Dwolla, an online payment processing startup, receive a $100,000 fine from the Consumer Financial Protection Bureau (CFPB).
CFPB claims that Dwolla misrepresented its data-security practices, misleading customers.
The app that was launched back in December 2010, aimed as a competitor for PayPal and other online payment networks, has a system that does not require any money transfer or bank fees between users. According to CrunchBase, the startup raised $32.45 million in equity funding from investors including Andreessen Horowitz, CME Group and Union Square Ventures.
In the claim, CFPB says that the app “did not adopt or implement reasonable and appropriate data-security policies and procedures governing the collection, maintenance, or storage of consumers’ personal information” from its launch to at least September 2012.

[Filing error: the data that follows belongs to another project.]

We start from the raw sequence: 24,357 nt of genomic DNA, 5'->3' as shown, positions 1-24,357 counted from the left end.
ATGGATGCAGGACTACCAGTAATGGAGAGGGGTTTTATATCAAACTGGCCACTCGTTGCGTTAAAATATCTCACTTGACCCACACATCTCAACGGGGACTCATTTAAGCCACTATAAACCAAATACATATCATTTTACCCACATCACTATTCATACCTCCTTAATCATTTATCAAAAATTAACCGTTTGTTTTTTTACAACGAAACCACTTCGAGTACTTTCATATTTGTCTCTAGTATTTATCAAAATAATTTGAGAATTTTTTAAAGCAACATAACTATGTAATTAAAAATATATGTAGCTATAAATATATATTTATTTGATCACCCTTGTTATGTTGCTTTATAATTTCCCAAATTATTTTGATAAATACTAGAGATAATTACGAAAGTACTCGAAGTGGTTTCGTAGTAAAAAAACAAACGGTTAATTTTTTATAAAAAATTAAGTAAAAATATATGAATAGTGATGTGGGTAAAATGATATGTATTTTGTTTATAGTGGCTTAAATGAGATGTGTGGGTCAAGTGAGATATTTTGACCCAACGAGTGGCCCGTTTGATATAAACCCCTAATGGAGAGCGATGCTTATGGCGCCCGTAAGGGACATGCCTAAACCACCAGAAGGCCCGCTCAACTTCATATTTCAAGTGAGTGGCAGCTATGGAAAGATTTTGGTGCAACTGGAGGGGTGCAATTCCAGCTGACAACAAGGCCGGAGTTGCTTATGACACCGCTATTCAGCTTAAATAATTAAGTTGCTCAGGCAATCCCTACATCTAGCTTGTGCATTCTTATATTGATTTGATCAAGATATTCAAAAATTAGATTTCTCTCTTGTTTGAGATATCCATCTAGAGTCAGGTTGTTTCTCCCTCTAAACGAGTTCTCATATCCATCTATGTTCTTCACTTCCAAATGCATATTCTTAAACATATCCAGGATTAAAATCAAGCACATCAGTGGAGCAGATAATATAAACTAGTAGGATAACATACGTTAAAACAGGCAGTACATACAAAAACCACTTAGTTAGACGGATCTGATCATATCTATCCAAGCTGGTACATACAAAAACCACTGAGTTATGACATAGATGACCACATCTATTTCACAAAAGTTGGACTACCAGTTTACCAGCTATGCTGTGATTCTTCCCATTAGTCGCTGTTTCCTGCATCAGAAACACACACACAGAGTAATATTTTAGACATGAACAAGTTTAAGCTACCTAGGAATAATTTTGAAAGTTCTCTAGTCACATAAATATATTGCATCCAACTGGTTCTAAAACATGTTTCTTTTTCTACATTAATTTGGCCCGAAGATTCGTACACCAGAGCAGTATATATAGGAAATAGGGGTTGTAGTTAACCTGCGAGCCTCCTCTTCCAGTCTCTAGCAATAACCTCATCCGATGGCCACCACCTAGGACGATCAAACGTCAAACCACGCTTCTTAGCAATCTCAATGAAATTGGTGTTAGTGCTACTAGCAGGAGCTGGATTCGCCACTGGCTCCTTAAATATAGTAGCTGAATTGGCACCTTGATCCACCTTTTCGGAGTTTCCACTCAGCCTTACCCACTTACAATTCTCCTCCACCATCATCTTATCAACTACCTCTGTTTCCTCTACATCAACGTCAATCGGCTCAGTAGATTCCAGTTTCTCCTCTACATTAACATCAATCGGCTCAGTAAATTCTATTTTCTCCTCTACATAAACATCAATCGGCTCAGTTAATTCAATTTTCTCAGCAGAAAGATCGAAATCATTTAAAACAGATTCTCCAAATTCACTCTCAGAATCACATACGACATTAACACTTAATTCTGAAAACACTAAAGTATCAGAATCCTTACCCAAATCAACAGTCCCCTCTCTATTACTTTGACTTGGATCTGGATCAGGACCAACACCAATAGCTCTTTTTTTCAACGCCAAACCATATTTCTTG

In a lengthy blog entry titled “We are never done” and posted after the CFPB levied its fine, Dwolla did not directly reference the bureau, but defended its data-security practices before detailing some of its data protection and encryption measures:
“Since its launch over five years ago, Dwolla has not detected any evidence or indicators of a data breach, nor has Dwolla received notification or complaint of such an event,” it said. “We’ve continuously matured our data security practices since that snapshot in time and have never been more proud of our information security, procedures, and technologies.”